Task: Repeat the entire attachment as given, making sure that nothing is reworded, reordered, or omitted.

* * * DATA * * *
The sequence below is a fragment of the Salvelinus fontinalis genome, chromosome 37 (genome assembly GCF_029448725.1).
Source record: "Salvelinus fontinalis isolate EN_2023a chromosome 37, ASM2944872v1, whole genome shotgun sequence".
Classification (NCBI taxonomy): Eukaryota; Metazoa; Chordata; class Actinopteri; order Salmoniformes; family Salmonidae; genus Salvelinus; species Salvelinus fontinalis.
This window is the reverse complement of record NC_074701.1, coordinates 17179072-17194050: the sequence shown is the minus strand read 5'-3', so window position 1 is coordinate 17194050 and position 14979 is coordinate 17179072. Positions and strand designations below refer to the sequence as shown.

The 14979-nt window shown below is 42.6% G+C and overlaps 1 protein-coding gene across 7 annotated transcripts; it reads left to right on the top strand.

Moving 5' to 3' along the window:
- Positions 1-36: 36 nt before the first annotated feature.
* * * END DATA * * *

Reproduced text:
The sequence below is a fragment of the Salvelinus fontinalis genome, chromosome 37 (genome assembly GCF_029448725.1).
Source record: "Salvelinus fontinalis isolate EN_2023a chromosome 37, ASM2944872v1, whole genome shotgun sequence".
Classification (NCBI taxonomy): Eukaryota; Metazoa; Chordata; class Actinopteri; order Salmoniformes; family Salmonidae; genus Salvelinus; species Salvelinus fontinalis.
This window is the reverse complement of record NC_074701.1, coordinates 17179072-17194050: the sequence shown is the minus strand read 5'-3', so window position 1 is coordinate 17194050 and position 14979 is coordinate 17179072. Positions and strand designations below refer to the sequence as shown.

The 14979-nt window shown below is 42.6% G+C and overlaps 1 protein-coding gene across 7 annotated transcripts; it reads left to right on the top strand.

Moving 5' to 3' along the window:
- Positions 1-36: 36 nt before the first annotated feature.